Coping following acquired brain injury: predictors and correlates

G. Wolters Gregório*, S.Z. Stapert, I. Brands, C.M. van Heugten

*Corresponding author for this work

Research output: Contribution to journalArticleAcademicpeer-review

Abstract

Objective: To examine the determinants and correlates of coping styles in the chronic phase following acquired brain injury. Design: Chart review. Setting: Outpatient rehabilitation center. Participants: One hundred thirty-six persons with an acquired brain injury who were more than 6 months postinjury. Measures: Utrecht Coping List, Symptom Checklist 90, Stroop Color Word Test, and the 15-Word Learning Test. Results: Neuropsychological performance did not influence the use of coping styles. Persons with higher levels of educational attainment most often reported active problem-focused coping styles. Persons with a long time period since injury most often used passive reactions. More use of passive coping styles and less seeking of social support contributed significantly to higher levels of subjective complaints. Conclusions: Cognitive functions do not influence coping style. Passive emotion-focused coping styles in the chronic phase after injury are maladaptive. These findings emphasize the importance of training of adaptive coping styles as rehabilitation targets in the chronic phase, especially for persons with lower educational attainment.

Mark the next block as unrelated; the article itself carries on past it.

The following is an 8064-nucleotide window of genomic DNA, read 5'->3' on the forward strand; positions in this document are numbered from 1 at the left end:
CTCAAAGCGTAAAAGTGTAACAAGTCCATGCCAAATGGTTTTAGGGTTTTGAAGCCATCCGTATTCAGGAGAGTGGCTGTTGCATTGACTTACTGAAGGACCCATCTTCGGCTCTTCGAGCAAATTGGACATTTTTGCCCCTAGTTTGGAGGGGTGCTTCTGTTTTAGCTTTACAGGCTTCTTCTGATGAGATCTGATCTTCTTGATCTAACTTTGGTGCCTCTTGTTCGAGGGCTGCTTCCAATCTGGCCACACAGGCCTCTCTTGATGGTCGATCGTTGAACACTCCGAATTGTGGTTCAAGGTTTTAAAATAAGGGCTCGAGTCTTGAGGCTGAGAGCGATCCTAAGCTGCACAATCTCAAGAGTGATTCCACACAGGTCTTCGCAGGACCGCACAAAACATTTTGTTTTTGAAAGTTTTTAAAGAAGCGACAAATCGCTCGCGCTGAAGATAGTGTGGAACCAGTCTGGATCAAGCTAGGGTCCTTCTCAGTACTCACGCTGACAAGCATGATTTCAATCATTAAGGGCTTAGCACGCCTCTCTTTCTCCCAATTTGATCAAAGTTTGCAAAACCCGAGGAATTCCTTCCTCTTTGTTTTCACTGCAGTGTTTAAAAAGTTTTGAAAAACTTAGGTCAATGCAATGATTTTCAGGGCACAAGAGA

Original languageEnglish
Pages (from-to)150-157
Number of pages8
JournalJournal of Head Trauma Rehabilitation
Volume26
Issue number2
DOIs
Publication statusPublished - 1 Jan 2011

Keywords

  • brain injuries
  • coping
  • education
  • neuropsychological tests
  • symptoms
  • SOCIAL SUPPORT
  • HEAD-INJURY
  • STROKE
  • STRATEGIES
  • DEPRESSION
  • INDIVIDUALS
  • DEFICITS
  • PROGRAM
  • MODEL
  • STYLE

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